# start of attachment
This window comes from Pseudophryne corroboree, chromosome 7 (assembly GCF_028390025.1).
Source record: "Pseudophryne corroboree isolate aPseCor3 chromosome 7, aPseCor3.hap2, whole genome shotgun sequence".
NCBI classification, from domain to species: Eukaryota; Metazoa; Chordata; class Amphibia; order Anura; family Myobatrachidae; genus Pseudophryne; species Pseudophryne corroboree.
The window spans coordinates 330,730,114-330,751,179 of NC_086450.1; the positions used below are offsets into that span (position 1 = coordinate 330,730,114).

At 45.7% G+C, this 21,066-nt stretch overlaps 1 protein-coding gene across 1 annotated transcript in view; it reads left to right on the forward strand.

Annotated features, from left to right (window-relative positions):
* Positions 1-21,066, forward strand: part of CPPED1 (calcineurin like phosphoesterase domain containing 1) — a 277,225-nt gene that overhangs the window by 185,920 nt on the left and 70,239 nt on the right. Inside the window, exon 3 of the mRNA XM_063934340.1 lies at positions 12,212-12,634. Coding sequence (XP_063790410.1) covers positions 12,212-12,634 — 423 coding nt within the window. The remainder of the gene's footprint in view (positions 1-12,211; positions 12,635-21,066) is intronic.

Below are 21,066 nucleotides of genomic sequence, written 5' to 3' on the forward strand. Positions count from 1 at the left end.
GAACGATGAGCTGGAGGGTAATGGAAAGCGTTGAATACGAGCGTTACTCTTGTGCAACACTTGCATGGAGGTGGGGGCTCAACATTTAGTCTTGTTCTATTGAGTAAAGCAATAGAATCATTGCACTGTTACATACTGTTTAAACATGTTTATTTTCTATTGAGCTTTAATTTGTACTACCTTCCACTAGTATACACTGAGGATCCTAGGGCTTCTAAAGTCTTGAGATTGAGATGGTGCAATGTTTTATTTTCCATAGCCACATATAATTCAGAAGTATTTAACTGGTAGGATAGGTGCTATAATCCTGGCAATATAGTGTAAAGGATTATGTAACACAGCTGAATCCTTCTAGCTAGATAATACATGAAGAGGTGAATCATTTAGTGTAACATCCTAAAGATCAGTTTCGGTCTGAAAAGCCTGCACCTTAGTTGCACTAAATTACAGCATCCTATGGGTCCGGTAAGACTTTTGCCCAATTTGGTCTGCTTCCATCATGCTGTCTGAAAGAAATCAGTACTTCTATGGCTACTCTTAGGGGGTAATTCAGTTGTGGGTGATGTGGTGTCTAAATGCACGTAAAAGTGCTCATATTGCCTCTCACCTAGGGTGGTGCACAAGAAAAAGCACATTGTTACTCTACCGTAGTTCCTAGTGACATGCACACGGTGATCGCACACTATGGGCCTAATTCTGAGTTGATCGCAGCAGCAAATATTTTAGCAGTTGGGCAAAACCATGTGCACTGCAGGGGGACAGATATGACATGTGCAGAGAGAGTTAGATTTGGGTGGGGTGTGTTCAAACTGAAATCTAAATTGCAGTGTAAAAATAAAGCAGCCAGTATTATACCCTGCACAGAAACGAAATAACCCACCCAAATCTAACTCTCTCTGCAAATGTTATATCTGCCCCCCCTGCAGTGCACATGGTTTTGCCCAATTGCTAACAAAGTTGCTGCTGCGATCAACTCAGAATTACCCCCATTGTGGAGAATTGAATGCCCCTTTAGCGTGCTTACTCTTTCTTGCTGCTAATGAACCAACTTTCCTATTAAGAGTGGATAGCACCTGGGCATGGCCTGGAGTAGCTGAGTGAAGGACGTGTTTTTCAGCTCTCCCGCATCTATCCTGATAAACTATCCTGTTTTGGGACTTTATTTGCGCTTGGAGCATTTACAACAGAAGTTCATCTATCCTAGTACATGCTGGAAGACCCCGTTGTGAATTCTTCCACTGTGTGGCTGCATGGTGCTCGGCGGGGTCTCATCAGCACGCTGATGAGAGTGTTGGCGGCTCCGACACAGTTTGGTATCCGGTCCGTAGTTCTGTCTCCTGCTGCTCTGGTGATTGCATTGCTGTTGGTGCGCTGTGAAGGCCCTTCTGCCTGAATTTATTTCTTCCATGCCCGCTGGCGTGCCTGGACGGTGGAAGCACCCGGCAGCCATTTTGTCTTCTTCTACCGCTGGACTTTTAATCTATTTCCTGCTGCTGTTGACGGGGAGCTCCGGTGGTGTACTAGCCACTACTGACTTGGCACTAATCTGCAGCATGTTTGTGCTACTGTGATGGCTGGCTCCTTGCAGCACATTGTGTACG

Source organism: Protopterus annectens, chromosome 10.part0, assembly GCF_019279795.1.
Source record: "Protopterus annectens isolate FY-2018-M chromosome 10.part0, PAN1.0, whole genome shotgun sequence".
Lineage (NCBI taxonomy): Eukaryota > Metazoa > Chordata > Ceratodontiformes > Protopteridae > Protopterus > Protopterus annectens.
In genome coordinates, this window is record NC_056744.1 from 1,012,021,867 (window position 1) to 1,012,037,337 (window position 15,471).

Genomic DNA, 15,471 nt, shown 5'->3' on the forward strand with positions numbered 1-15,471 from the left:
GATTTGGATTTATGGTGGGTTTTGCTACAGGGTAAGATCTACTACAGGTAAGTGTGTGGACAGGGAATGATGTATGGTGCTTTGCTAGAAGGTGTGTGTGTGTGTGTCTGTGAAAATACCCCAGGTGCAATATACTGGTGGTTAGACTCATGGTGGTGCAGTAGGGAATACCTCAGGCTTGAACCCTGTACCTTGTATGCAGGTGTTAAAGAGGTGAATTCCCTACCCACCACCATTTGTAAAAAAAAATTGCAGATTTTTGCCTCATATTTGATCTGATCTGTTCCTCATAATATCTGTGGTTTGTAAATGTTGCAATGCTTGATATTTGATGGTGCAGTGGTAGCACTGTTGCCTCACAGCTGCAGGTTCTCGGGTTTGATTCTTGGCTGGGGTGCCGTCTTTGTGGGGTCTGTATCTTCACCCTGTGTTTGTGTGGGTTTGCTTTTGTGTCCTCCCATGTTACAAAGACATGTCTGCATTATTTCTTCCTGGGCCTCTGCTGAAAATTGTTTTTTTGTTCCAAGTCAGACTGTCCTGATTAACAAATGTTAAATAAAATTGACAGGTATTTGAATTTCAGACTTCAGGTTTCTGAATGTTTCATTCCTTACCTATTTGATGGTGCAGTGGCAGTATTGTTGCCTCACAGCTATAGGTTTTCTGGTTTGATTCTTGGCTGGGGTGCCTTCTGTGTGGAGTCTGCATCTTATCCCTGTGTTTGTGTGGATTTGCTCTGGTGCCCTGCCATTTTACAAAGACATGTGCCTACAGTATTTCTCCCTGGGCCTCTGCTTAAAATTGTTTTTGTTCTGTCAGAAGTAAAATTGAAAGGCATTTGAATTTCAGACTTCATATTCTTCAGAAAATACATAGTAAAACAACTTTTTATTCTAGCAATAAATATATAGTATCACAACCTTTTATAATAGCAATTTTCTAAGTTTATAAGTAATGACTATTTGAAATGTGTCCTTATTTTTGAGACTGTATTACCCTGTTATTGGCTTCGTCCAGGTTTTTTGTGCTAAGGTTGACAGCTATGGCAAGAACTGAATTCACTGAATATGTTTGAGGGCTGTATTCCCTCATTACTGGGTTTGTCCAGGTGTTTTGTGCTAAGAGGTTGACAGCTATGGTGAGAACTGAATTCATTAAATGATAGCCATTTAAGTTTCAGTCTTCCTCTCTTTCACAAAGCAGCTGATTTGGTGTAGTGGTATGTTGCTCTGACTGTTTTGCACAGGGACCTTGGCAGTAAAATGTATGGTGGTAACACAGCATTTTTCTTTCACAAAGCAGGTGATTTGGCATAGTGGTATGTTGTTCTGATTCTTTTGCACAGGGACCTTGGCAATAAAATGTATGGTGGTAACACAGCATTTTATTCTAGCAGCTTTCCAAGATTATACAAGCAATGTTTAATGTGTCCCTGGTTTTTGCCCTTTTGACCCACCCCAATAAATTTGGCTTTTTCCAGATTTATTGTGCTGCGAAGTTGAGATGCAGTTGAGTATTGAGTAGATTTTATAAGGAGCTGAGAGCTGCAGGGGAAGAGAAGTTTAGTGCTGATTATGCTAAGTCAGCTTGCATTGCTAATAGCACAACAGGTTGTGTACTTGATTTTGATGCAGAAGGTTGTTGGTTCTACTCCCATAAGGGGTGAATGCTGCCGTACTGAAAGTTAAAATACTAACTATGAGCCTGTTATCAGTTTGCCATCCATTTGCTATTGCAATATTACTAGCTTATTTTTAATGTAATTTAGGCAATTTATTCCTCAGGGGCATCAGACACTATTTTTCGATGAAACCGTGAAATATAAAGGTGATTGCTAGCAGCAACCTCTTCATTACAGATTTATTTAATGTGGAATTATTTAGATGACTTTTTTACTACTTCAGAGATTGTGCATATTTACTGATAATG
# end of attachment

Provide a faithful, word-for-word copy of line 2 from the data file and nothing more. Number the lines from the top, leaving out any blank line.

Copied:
Source record: "Pseudophryne corroboree isolate aPseCor3 chromosome 7, aPseCor3.hap2, whole genome shotgun sequence".